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Finding the Hot Spot

By: Briony Davies
Posted: August 28, 2008, from the February 2007 issue of GCI Magazine.

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Similarly, educating consumers to use self-tanners as a safer alternative to sun bathing or sun beds will only work if self-tanning products are quick and easy to use in addition to achieving even, natural-looking results.

According to Euromonitor International, Boots saw its global share increase in 2005 due, in part, to the success of its Soltan Back Applicator, launched in the U.K., which made it easier to apply self-tanner to hard-to-reach parts of the body. Other new convenience formats in self-tanning include air-brush sprays for streak-free, fast-drying color; sponge petals that provide an even tan for the face; and moisturizing self-tans that can be incorporated into the daily beauty regimen and build-up of a slow, gradual tan. These developments are more prominent in the mature markets, where the role of sun protection is better understood and where consumers can afford to trade up—although it is spreading into emerging countries too. Convenience formats encourage both initial usage and continued application, something that will spur repeat purchases and volume sales. These formats also will give products a unique selling point in a crowded market and help justify higher unit prices.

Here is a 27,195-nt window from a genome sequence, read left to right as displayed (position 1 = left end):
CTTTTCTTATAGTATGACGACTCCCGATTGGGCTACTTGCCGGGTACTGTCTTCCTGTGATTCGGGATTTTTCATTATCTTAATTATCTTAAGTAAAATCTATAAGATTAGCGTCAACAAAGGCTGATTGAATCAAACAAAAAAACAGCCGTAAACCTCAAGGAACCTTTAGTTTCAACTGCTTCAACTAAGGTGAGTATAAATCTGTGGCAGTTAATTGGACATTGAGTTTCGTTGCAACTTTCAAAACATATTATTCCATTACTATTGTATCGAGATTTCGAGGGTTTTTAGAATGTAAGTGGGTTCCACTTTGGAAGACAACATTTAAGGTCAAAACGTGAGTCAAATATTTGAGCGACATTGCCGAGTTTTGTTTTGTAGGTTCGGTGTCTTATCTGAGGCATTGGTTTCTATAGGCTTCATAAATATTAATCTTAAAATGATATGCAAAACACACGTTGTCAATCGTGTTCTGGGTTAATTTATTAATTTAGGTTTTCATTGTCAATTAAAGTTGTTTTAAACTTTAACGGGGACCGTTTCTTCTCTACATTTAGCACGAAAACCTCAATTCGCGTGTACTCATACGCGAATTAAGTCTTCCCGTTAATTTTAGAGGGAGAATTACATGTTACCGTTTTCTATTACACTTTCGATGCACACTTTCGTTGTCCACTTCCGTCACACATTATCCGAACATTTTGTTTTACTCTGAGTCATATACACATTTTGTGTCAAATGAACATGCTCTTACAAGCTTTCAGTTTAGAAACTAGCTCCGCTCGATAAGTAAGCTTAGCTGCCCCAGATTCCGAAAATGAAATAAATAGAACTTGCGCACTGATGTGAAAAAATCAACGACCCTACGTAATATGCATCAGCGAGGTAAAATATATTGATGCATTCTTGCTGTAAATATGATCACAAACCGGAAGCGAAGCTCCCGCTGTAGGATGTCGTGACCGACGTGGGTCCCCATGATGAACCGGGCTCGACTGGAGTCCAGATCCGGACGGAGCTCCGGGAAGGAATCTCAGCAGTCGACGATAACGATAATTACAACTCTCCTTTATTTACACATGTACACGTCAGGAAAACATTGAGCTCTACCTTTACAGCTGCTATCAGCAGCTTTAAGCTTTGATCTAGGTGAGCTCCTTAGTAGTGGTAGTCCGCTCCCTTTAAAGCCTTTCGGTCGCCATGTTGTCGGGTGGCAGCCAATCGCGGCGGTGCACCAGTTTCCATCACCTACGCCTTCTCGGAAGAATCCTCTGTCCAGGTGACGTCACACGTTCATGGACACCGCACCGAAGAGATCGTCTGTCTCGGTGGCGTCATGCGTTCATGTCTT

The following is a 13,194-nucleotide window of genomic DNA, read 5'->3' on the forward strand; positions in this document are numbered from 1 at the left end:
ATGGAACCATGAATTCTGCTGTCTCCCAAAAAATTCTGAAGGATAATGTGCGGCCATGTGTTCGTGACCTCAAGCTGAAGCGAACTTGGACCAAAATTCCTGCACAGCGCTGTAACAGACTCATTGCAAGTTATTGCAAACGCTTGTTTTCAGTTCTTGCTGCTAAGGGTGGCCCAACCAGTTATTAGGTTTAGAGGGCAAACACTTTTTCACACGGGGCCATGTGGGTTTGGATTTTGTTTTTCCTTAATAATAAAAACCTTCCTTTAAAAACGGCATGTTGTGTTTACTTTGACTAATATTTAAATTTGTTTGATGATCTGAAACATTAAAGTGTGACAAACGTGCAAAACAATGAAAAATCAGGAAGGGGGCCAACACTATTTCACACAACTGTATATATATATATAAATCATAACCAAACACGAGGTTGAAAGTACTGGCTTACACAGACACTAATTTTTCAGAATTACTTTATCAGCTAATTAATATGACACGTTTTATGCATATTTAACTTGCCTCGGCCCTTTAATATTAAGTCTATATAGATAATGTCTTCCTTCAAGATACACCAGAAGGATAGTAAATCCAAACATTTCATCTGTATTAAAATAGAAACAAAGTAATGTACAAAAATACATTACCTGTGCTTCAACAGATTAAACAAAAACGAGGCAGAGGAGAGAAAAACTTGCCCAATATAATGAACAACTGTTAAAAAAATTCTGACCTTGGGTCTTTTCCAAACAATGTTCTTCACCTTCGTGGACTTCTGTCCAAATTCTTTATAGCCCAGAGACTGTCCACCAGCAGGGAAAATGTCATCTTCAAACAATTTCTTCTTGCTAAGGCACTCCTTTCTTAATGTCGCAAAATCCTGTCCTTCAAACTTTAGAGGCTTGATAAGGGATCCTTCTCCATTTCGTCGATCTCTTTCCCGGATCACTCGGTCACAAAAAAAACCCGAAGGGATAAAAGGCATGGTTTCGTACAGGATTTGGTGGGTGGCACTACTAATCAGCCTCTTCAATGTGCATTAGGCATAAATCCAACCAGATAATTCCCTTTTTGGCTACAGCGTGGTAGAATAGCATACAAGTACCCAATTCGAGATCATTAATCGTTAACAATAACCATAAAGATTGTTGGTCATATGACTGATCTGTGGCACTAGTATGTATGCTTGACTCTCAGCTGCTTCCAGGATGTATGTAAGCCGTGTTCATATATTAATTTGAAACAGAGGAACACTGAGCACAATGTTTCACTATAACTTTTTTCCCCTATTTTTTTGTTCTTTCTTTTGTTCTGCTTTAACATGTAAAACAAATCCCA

Refine Consumer Targeting

Players who need a boost in volume sales should consider ways to hit the hardest to reach consumers—men, older age groups and, in some markets, children, tweens and teens. Encouraging men to use sun protection could be achieved by linking its usage to sports. That men and women require different UV protection also is an important fact that manufacturers could bring out and use in the development of formulations created especially for male skin. A focus on the aging effects of the sun should make older consumers understand the importance of sun care, especially given that antiaging is the biggest driving force behind skin care sales. Dual-action sunscreens, after-sun products and self-tans that offer antiaging benefits could appeal to this group.

For children, the issue is about ensuring usage when parents are not around. The key here is to offer fun packaging and easy-to-use formats, such as sprays and wipes. Long-lasting formulations, such as Piz Buin’s 1 Day Long, could also work—enabling parents to apply block on their children in the morning for all-day protection.

Another consumer group that is already beginning to gain attention from sun awareness advocates is the ethnic category. Those with darker skin tones do not always realize that they are as much at risk from skin cancer and premature aging as Caucasians. Ethnic sun care provides opportunities for growth in multicultural societies and in markets where darker skin tones dominate.

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